Monday, August 5, 2013

The World is a Beautiful Place & I Am No Longer Afraid to Die - Whenever, If Ever

The World is a Beautiful Place & I Am No Longer Afraid to Die – Whenever, If Ever
Topshelf Records, 2013
Let’s just go ahead and get this out of the way shall we: The World is a Beautiful Place & I am No Longer Afraid to Die is probably the most unforgivably awful band name I’ve heard all year and I spend my free time giving shit to bands from Brooklyn who are too lazy to come up with anything better than some one-word noun. It’s like a joke that got out of control. Maybe it is a reaction to the fact that all of the good band names are taken (which I can’t argue, it’s pretty much true given the aforementioned name-your-generic-band-after-something-equally-generic trend that seems to haunt the indie music world these days). I approached TWIABP&IANLATD’s from a hate-listen standpoint. The band’s name was so convoluted I wanted to make sure their music was equally hateworthy. And then I was wrong. And I love being wrong. It is pretty much my absolute favorite thing about writing about music.

Naturally, I was totally wrong about Connecticut based octet TWIABP&IANLATD’s debut full-length is a remarkably adept collection of sweeping, atmospheric post-rock tinted second-wave emo. Fortunately they have taken all of the best bits of bands like Sunny Day Real Estate, Mineral, Texas is the Reason and the Promise Ring for an end result that sounds like American Football reconfigured by Explosions in the Sky. It’s the good emo, and despite that tag that the band is destined to wear if only for a lack of a better term, they band avoids crybaby lyrics and pour all of the emotional resonance into big builds, great melodies, vocal delivery and dreamy guitar lines. My favorite track—“Gig Life”—builds up from a melancholy little acoustic guitar number dripping with homesickness into hooky little jangly guitar licks and a warm, comforting bass line.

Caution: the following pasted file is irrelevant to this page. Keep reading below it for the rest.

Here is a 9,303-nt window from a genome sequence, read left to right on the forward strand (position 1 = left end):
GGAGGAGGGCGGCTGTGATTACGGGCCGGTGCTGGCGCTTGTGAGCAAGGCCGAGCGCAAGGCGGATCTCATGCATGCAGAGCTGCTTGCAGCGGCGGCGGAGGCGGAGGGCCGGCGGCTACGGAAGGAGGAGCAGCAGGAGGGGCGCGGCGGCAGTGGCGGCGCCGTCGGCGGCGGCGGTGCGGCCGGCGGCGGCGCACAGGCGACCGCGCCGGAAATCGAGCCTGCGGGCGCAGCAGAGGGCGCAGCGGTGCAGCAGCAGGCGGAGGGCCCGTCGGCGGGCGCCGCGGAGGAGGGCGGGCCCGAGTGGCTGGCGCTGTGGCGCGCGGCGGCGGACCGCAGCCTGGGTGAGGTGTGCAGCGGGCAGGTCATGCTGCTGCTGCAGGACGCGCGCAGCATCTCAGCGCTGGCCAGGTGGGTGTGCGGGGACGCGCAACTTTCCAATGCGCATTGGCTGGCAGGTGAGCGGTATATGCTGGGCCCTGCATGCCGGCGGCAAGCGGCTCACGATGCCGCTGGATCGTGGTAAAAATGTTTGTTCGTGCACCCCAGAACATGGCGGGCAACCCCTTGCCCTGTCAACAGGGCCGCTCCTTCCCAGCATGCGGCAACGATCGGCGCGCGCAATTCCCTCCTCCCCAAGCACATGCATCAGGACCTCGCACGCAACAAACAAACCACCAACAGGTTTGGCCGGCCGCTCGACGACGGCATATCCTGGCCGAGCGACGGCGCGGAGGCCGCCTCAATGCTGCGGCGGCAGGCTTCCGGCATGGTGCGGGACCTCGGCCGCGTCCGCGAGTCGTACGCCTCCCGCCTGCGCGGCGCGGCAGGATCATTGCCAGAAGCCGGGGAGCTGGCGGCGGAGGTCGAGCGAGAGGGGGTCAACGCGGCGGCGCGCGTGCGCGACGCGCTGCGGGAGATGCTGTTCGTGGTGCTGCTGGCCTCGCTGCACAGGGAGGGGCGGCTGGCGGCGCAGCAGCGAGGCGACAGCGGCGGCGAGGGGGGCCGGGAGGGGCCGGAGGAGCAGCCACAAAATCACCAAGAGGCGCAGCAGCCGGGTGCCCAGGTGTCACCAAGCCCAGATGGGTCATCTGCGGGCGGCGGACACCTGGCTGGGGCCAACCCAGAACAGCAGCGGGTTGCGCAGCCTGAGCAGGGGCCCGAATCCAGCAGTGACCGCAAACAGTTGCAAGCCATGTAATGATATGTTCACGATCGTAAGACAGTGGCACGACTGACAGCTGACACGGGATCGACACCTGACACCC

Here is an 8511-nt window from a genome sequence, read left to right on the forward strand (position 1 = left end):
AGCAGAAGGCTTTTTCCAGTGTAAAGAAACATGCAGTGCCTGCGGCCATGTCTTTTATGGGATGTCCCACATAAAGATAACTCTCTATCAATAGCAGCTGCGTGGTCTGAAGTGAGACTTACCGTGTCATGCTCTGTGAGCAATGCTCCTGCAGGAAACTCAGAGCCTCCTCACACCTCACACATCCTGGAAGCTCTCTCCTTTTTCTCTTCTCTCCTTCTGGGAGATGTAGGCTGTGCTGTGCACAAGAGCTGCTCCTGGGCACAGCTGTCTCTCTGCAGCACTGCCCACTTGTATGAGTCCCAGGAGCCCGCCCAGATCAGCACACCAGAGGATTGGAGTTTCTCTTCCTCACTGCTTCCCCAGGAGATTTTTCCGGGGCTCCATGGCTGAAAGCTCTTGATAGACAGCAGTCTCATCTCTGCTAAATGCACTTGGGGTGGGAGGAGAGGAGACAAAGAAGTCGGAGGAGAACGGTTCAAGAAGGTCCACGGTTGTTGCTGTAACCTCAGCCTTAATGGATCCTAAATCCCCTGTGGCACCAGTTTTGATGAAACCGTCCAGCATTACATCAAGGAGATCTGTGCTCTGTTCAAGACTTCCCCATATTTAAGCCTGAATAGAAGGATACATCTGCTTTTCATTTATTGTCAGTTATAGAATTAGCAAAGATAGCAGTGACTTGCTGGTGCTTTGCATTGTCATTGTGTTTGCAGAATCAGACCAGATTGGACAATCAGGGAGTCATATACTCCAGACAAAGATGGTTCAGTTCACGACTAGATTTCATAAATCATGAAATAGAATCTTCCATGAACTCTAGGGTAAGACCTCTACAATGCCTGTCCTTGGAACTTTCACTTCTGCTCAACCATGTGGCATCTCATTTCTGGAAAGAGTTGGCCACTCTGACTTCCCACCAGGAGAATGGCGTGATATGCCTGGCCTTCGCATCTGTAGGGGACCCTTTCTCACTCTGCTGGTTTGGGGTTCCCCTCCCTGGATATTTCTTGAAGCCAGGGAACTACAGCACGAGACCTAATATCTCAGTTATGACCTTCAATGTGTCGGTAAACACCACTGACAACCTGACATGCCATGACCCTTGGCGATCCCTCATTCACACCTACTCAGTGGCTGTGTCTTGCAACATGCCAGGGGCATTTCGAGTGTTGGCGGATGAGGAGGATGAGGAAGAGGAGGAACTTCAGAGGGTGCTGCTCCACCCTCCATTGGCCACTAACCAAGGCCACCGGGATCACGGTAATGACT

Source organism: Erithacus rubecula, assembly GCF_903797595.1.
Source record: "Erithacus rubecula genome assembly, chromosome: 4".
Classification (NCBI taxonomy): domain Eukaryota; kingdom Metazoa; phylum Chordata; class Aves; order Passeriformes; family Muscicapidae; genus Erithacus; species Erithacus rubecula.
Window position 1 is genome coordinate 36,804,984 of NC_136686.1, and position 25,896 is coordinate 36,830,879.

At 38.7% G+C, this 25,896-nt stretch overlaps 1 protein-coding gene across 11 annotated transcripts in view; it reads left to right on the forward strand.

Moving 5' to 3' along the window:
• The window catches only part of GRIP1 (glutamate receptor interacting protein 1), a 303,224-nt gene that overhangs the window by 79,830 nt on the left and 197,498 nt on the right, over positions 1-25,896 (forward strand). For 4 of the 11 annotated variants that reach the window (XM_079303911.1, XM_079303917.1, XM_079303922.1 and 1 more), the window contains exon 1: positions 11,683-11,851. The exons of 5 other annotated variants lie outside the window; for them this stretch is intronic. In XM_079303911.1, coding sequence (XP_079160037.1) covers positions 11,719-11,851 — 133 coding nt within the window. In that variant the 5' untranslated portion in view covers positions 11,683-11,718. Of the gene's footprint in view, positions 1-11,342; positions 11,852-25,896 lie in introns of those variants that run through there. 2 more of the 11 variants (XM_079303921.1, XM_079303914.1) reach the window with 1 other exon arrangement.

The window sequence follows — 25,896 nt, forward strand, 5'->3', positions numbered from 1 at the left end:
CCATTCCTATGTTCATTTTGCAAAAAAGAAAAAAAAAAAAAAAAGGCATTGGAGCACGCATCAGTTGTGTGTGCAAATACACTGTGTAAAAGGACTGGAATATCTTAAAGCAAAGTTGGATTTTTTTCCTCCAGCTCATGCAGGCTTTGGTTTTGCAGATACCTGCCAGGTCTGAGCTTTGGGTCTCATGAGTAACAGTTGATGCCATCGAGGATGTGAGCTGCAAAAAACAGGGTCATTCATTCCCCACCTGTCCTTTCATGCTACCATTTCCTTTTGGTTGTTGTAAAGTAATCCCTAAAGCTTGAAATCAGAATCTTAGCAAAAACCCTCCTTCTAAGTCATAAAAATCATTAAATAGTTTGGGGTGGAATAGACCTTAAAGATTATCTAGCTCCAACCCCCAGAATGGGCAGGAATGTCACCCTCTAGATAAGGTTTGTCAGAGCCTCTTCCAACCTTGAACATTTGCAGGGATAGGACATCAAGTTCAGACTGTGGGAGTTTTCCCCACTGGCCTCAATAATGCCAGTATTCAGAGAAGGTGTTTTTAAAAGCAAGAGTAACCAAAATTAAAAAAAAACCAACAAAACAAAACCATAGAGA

I keep coming back to this album because there is something very comforting about it. There’s some nostalgia at work, but I feel like there is a lot of nostalgia in the songs. There’s a theme of Home that seems to run through the album’s ten songs. This is the sound of a lot of the music I loved in high school that made it through the ringer and I still love just as much today. I like that they don’t shroud their music and lyrics in mystery. I like that they sort of remind me of Taking Back Sunday if Taking Back Sunday wasn’t terrible (screamo elements are used sparingly and effectively on Whenever, If Ever). I like that this band has a lot of heart. Sometimes you can’t tell. Sometimes you’ll find a band hell-bent on getting their song on “One Tree Hill” or with some great desire to achieve critical acclaim, but TWIABP&IANLATD just seem to be going for it. They’ve somehow managed to pick and choose elements from the cream of the emo crop and churn out something that, while not all that original, is affecting and promising. And sometime’s that’s all that matters. Personally, I rarely tend to give a damn if a band breaks new ground or not, just as long as I can keep their CD in my car stereo for two weeks and get so hooked that I don’t really want to listen to anything else. Honesty trumps ingenuity any day of the week in my book.

*Or sextet or septet, the line-up appears to be malleable.

"Gig Life"

"Heartbeat on the Brain"

"Getting Sodas"

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